Function Repository Resource:

# RichardsonExtrapolate

Calculate an accelerated version of a symbolic sequence

Contributed by: József Konczer
 ResourceFunction["RichardsonExtrapolate"][expr,m,k,n] gives the mth order Richardson extrapolation of expr with respect to k using n as the independent variable of the transformed sequence. ResourceFunction["RichardsonExtrapolate"][expr,{g1,…,gm},k,n] uses auxiliary sequences g1,…,gm. ResourceFunction["RichardsonExtrapolate"][list, m] gives the mth order Richardson extrapolation of list. ResourceFunction["RichardsonExtrapolate"][list,{g1,…,gm}] uses auxiliary lists g1,…,gm.

## Details and Options

Richardson extrapolation is a linear sequence transfomation. In the simplest case, it projects out constituents from the sequence A[n], which can expressed by Cramer’s rule, or by the explicit formula below:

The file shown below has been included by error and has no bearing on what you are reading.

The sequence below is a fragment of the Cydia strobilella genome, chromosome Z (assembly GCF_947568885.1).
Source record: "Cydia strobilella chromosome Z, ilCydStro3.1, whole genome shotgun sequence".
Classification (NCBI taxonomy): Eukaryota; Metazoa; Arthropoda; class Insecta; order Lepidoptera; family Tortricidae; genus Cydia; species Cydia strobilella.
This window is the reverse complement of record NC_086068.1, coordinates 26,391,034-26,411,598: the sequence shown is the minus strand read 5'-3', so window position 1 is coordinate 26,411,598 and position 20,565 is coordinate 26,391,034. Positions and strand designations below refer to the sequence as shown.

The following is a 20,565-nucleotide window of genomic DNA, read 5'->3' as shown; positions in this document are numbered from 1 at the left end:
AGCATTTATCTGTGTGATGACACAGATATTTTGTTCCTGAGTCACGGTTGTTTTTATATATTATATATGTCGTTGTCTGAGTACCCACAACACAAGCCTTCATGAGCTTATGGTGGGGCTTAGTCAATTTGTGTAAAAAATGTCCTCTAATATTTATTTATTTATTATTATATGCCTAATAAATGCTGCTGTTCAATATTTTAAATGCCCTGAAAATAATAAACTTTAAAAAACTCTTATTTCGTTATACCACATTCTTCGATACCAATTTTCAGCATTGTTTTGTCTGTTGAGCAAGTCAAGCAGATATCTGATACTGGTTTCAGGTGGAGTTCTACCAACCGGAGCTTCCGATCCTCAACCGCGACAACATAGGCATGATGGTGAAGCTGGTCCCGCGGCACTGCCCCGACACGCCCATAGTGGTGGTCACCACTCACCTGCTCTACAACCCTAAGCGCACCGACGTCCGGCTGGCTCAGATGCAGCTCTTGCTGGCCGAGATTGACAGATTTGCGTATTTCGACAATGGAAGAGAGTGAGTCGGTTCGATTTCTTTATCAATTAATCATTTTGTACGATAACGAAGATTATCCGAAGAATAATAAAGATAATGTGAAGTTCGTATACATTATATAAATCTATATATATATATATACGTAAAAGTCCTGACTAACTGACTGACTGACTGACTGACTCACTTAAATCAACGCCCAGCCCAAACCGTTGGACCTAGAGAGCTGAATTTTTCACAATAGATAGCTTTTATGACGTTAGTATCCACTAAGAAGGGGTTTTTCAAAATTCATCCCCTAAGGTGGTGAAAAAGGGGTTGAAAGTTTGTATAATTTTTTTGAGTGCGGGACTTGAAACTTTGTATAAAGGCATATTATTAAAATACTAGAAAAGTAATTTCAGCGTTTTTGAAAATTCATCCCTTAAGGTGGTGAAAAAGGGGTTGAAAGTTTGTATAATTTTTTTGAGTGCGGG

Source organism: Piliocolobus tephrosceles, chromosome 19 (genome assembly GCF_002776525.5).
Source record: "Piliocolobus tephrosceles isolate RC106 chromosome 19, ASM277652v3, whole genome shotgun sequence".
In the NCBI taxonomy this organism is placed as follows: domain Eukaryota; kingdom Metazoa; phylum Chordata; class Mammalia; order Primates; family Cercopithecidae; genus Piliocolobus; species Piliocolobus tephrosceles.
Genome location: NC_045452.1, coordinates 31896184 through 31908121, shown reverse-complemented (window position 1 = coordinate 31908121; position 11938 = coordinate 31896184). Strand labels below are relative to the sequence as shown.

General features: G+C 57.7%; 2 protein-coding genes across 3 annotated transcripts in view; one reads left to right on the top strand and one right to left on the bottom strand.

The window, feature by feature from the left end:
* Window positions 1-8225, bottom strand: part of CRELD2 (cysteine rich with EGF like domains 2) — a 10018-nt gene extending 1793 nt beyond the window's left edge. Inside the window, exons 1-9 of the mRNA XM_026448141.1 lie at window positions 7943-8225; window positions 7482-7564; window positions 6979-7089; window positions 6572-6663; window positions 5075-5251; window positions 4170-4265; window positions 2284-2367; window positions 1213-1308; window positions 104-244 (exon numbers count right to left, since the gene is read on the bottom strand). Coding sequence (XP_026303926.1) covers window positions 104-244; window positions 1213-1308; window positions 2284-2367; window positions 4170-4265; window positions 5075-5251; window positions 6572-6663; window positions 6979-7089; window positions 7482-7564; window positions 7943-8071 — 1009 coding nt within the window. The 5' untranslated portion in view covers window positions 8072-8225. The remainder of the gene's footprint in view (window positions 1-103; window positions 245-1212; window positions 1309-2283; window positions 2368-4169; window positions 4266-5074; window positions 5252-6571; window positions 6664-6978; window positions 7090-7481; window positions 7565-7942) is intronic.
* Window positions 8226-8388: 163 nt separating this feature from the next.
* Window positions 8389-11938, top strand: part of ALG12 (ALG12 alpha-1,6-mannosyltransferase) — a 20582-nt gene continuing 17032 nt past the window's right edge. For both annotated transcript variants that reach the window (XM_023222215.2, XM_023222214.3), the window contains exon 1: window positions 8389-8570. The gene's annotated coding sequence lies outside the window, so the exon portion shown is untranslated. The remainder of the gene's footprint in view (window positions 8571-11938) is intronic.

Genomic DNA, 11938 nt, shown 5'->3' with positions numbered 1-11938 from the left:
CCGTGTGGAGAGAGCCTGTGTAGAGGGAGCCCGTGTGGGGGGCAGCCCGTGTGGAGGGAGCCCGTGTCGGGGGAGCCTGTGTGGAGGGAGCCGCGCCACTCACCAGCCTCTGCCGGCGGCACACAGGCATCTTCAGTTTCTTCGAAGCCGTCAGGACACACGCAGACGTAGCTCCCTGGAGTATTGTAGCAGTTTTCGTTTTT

The method can be generalized by introducing auxiliary sequences g1[n],g2[n],,gM[n], which can be projected out by using Cramer's rule (or using the so-called BrezinskiE) shown below:
ResourceFunction["RichardsonExtrapolate"] can take following options:
 Method "BrezinskiE" method to use "MinWorkingPrecision" 0 minimum precision to use
Supported options for Method are "BrezinskiE", "LinearSolve" and "Cramer".
If an entry has less precision than the value of "MinWorkingPrecision", then its precision is set to "MinWorkingPrecision" by SetPrecision.
ResourceFunction["RichardsonExtrapolate"] uses Block to localize values or variables.

## Examples

### Basic Examples (4)

Find a sequence which converges to the same limit faster than the input sequence:

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Given the first few terms of a sequence, find terms of another sequence with accelerated convergence:

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Accelerate the convergence of the sequence by specifying the auxiliary sequences:

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Give a finite list and specify auxiliary lists:

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### Options (5)

#### Method (3)

The default Method is "BrezinskiE", which uses a recursive definition:

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The Method "Cramer" calculates determinants:

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Use "LinearSolve":